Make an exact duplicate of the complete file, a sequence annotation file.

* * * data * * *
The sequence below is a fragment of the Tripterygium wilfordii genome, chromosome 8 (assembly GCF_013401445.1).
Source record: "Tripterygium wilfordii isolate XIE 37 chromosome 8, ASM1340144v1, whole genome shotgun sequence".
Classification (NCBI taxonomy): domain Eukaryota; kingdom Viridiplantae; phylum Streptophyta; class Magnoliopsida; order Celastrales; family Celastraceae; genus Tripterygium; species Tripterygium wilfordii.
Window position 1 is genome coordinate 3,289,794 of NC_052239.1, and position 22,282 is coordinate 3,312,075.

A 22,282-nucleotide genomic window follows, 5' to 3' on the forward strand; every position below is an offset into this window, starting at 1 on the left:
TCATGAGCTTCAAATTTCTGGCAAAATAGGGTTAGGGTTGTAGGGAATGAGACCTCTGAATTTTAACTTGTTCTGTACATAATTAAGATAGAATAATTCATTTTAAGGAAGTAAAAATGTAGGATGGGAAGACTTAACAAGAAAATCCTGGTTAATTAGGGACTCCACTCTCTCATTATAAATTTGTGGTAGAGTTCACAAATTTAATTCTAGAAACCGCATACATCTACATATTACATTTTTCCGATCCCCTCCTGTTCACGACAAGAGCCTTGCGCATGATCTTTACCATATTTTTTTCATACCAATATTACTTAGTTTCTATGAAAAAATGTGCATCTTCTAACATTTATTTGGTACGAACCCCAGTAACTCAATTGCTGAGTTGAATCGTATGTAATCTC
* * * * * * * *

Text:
The sequence below is a fragment of the Tripterygium wilfordii genome, chromosome 8 (assembly GCF_013401445.1).
Source record: "Tripterygium wilfordii isolate XIE 37 chromosome 8, ASM1340144v1, whole genome shotgun sequence".
Classification (NCBI taxonomy): domain Eukaryota; kingdom Viridiplantae; phylum Streptophyta; class Magnoliopsida; order Celastrales; family Celastraceae; genus Tripterygium; species Tripterygium wilfordii.
Window position 1 is genome coordinate 3,289,794 of NC_052239.1, and position 22,282 is coordinate 3,312,075.

A 22,282-nucleotide genomic window follows, 5' to 3' on the forward strand; every position below is an offset into this window, starting at 1 on the left:
TCATGAGCTTCAAATTTCTGGCAAAATAGGGTTAGGGTTGTAGGGAATGAGACCTCTGAATTTTAACTTGTTCTGTACATAATTAAGATAGAATAATTCATTTTAAGGAAGTAAAAATGTAGGATGGGAAGACTTAACAAGAAAATCCTGGTTAATTAGGGACTCCACTCTCTCATTATAAATTTGTGGTAGAGTTCACAAATTTAATTCTAGAAACCGCATACATCTACATATTACATTTTTCCGATCCCCTCCTGTTCACGACAAGAGCCTTGCGCATGATCTTTACCATATTTTTTTCATACCAATATTACTTAGTTTCTATGAAAAAATGTGCATCTTCTAACATTTATTTGGTACGAACCCCAGTAACTCAATTGCTGAGTTGAATCGTATGTAATCTC